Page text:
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    " Swing Low, Sweet Chariot" by Harry Thacker Burleigh Article. The SATB version of Burleigh's solo setting was arranged by Nathaniel Clifford Page (1866-1956). The piano accompaniment uses a repetitive, falling-chord figure throughout to create the "swing low" aural imagery. Page departs from the usual homophonic, chordal texture to introduce a brief imitation between the soprano and tenor on the second phrase of the spiritual. At the end of the opening refrain, Burleigh ...
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    " Weepin' Mary" by Harry Thacker Burleigh Article. Burleigh's setting is austere in its unvaried, quarter-note/half-note rhythm. His harmonic inventiveness is, therefore, all the more telling against such a simple backdrop. After setting the first phrase in diatonic triads in F minor, he repeats that phrase with subtle chromaticisms and one bold progression on "Call upon your Jesus, an' He'll draw near." On the word "Jesus," Burleigh moves from an F-minor ...
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    " Julep Song (The Good Old Mint Julep for Me!)" by Will Marion Cook Article. Julep Song was first published in the piano/vocal score of The Southerners in 1904 by York Music Co., New York. The popularity of the piece prompted a solo edition published in the same year by John H. Cook Publishing Co., New York. John H. Cook was Will Marion's brother.
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    " Whoop Her Up!" by Will Marion Cook Article. The piece was published in 1910 by Harry Von Tilzer, New York. The present edition, copyrighted by Cook, alters the original "Whoop 'er up" to "Whoop her up" in both the title and the lyrics. The edition is missing a glissando on the word "whoop" in the vocal and piano parts found in the original publication (m. 42).
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    " My Lady Nicotine" by Will Marion Cook Article. A lyrical ode to the joys of smoking, My Lady, Nicotine notably features the use of syncopated, ragtime rhythm (mm. 9 and 17) and high tessitura. The melody reaches a high A at the verse climax, "She's the mad little, bad little queen of smoke." The duple meter of the verse changes to triple in m. 23, introducing an enthusiastic waltz refrain for ...
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    " Breathe on Us, Breath of God" by Arthur Farwell Article. Farwell's strophic setting (four verses followed by a brief "Amen") contains colorful harmonies and unexpected voice leading that beautifully embellishes the text. For example, the soprano's opening tritone leads to an unusual dissonance on the word "breath" resolving to an F-major triad on "God." The return of this striking chord at the end of each verse, as well as in the concluding "Amen," ...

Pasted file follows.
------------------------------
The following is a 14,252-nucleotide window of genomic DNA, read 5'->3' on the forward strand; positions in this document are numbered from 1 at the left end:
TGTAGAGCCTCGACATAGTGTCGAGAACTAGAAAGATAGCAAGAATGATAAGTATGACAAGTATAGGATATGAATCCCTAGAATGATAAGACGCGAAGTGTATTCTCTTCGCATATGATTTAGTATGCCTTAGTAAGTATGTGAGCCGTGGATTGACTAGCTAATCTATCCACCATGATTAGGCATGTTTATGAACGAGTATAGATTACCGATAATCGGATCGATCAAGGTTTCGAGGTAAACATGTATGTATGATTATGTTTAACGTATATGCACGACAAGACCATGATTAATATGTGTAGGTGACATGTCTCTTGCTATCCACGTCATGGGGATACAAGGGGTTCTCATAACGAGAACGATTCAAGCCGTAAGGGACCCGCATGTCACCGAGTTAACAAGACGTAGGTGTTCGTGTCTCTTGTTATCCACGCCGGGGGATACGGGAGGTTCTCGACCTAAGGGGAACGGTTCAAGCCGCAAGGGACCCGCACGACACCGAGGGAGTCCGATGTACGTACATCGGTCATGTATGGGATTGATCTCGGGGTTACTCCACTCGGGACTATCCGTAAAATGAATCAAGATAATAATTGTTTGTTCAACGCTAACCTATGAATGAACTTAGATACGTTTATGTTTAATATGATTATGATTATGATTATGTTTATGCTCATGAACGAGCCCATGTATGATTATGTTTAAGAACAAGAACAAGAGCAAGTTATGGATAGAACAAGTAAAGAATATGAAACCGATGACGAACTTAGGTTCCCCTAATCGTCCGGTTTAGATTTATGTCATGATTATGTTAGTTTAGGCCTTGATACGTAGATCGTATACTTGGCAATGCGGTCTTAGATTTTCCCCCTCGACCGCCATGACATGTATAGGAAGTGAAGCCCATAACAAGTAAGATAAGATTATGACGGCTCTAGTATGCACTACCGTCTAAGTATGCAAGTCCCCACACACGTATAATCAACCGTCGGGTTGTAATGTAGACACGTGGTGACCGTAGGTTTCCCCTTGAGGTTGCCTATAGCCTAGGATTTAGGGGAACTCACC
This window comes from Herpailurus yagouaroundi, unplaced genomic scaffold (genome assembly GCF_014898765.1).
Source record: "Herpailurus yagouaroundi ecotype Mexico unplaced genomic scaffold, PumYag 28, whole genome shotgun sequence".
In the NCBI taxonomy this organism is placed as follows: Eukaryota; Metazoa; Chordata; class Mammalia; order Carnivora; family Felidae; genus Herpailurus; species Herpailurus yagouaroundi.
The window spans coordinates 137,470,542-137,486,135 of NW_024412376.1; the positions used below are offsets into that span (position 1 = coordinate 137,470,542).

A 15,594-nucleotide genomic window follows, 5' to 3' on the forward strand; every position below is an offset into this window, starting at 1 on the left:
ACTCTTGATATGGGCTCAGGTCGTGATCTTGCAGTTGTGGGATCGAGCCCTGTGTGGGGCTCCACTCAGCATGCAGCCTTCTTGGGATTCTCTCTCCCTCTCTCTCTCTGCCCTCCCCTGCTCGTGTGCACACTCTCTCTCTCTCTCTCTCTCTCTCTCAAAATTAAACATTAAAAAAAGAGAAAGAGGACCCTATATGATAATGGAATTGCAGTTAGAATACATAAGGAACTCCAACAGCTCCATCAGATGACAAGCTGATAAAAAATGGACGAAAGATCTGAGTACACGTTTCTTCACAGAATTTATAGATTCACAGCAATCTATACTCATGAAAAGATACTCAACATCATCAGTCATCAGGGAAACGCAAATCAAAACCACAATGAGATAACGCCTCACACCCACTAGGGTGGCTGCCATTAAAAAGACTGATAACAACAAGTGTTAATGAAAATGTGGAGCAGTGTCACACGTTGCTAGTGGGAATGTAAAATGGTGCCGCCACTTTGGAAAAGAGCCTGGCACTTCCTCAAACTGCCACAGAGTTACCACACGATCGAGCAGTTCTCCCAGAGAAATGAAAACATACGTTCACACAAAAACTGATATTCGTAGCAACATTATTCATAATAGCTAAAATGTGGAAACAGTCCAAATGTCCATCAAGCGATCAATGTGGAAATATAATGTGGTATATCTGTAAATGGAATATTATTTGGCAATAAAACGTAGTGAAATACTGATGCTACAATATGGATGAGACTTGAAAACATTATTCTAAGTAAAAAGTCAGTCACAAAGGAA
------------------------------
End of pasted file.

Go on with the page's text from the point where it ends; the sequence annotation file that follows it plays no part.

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    " Hosanna" by Arthur Farwell Article. Farwell orchestrated Hosanna for an extraordinary performance in Carnegie Hall by the students of the Third Street Music School Settlement in March 1918. The concert, led by the composer, featured a chorus of eight hundred and an orchestra of two hundred. The highly successful event (for which the stage had to be nearly doubled in size) not only raised a significant amount of ...
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    "The Wind and the Day (A Sunset on Yarrow)" by Arthur Foote Article. This part-song, one of fifty-two composed by Foote, was dedicated to Horatio Parker (1863–1919), a fellow member of the Second New England School of composers. It sets a pastoral poem by Scottish writer Andrew Lang, who edited the poems and songs of Robert Burns in 1896. The text and music paint a picture of a sunset over the heather. Foote injects chromatic harmonies ...
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    "The Jumblies, Op. 68, No. 4" by Arthur Foote Article. Foote sets this humorous limerick by Edward Lear (1812-88) "Allegro giocoso." He chooses only the first and fourth stanzas of Lear's five-stanza poem. The music is scored in C minor, with a parenthesized note under the first measure, "preferably in C-sharp." Foote provides a dynamic scheme and articulations to capture the text's humor. "And when the sieve turned round and round, and ev'ry ...
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    " Come, O Thou Traveler" by Harvey Bartlett Gaul Article. At the second stanza, "Yield to me now, for I am weak," Gaul changes the key to C major and the texture to solo quartet. The full chorus reenters at "'Tis Love! Thou die'st for me." The work climaxes on a C-major chord in second inversion with the sopranos on a high G, "Pure universal Love, Thou art to me, Thou art to ...
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    " Now Is Christ Risen from the Dead" by Harvey Bartlett Gaul Article. The anthem opens with a recitative-like introduction in C-major, set for soprano solo. The key modulates to A-major and a rousing 3/4 meter, as the full choir enters in declamatory octaves, "O death, where is thy sting." That music returns before a meter change to common time, Maestoso. Gaul sets "Christ being rais'd, die thee no more," to a steadily rising line in ...
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    " Pirate Song" by Henry F. Gilbert Article. The present edition was issued by the H. W. Gray Co. in 1921. Gilbert adapted words from Robert Louis Stevenson's Treasure Island with added stanzas by Alice C. Hyde. The opening baritone solo, "Fifteen men on a dead man's chest," elicits the first of many pirate responses, "Yo ho ho, and a bottle of rum." The men's chorus sings in unison throughout except ...
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    " Christ is Risen" by Victor Herbert Article. Herbert gained fame primarily through his forty-three operettas. His output, however, also included numerous works for orchestra, band, various instruments, and some twelve choral pieces. He wrote a large-scale cantata, The Captive, op. 25, for the 1891 Worcester (Massachusetts) Festival. His extended anthem for soloists and chorus, Christ is Risen, was premiered at St. Paul's Cathedral, Buffalo, New York, in 1908. A year ...